05-29-2014 News

The first meeting of the special committee to review the Office of Civil Rights report from the federal Department of Education regarding whether or not black and Hispanic students are discriminated against in Manchester’s schools was held yesterday afternoon.  The session contained a lot of what one might expect, including those who wanted to analyze the data and those who said such analysis was unnecessary because the report concluded there was institutional racism.

Terrio:  Need to consider factors other than race

Terrio: Need to consider factors other than race

Interesting new data came to light, however as the district presented numbers showing that the percentage of Hispanic students in A P classes had more than quadrupled since two thousand eleven, the year for which data was used.  The data also failed to report that thirteen percent of kids in A P classes were Asian, despite making up slightly more than four percent of the student population.  Ward Seven School Board Member Ross Terrio, whose wife is Hispanic, faulted the numbers for not looking beyond race.  He said other factors, such as income levels, family situation and whether or not parents had attended college will influence children attitudes about education and whether or not they take higher level classes.

Castillo:  Different kids had different experiences

Castillo: Different kids had different experiences

As if to prove Terrio’s point, Eva Castillo, a white Hispanic (not kidding) and Manchester Police Commissioner, shared her experiences with three children she’s raised.  She had high praises for how the schools handled her special ed and brilliant white appearing child, but the child of Mexican heritage, whose family didn’t value education, had a typical “brown skin experience” in the schools, she said.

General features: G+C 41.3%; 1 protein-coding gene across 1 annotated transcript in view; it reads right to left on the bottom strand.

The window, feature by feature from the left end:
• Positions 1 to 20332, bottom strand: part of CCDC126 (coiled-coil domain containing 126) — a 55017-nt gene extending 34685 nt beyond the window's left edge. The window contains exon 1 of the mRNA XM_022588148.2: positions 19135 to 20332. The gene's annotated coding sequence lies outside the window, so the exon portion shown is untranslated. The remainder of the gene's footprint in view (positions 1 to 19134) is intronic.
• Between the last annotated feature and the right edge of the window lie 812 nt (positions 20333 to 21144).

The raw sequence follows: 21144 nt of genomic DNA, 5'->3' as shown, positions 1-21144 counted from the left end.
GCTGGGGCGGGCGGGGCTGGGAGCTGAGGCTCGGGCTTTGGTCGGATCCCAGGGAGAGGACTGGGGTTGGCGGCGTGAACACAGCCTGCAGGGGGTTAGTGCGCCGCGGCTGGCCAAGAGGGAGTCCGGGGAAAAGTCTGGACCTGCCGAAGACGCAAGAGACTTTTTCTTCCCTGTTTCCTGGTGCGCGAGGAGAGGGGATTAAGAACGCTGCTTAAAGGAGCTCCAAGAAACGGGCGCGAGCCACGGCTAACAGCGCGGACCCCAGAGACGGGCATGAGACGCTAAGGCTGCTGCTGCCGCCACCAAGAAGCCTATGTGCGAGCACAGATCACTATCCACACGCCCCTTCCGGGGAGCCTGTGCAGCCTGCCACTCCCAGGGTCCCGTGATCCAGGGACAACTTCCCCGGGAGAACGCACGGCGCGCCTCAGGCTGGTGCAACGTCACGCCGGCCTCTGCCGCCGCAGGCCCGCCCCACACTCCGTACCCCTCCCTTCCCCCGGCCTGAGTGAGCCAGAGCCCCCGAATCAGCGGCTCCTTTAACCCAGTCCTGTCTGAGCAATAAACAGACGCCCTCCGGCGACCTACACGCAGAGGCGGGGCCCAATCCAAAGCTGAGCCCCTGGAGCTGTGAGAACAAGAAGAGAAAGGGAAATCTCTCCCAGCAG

Parent Mike Porter, an attorney, got the district to admit that it had entered into a binding agreement with the O C R, but the district’s attorney, who apparently has experience in these matters, basically said worry not, the feds are cooperative.  Mayor Ted Gatsas, who chaired the meeting, said the data needed to be updated for the current realities and broken down to look at how the district is doing with all racial minorities, not just two, so a truer picture of how students are doing can be seen.

Scannell:  Other groups' experiences don't matter

Scannell: Other groups’ experiences don’t matter

Lett:  Data not needed.  Settlement says there's institutional racism.

Lett: Data not needed. Settlement says there’s institutional racism.

Former Manchester Teacher David Scannell and N double A C P representative Brenda Lett said such work was unnecessary because the report concluded there were problems with these two groups regardless of how other groups were doing.  The money quote of the meeting just might have come from a Central High student, who is of Asian decent.  He said he’s never experienced any racial issues and said, frankly, there are a lot of kids who could take the higher level courses, but don’t want to because of the workload.

Livingston:  Need to do a better job informing all kids of opportunities

Livingston: Need to do a better job informing all kids of opportunities

Superintendent Debra Livingston said that the district is likely to do more to make all students, particularly racial minorities, aware of what they need to do early in their educational careers to be on a college track if that’s what they want and ensure there are offerings for all who want them.  Two more meetings of the group are planned.  Brace yourselves.  We’ve linked to our Live Blog of the meeting so you can see how it unfolded in real time.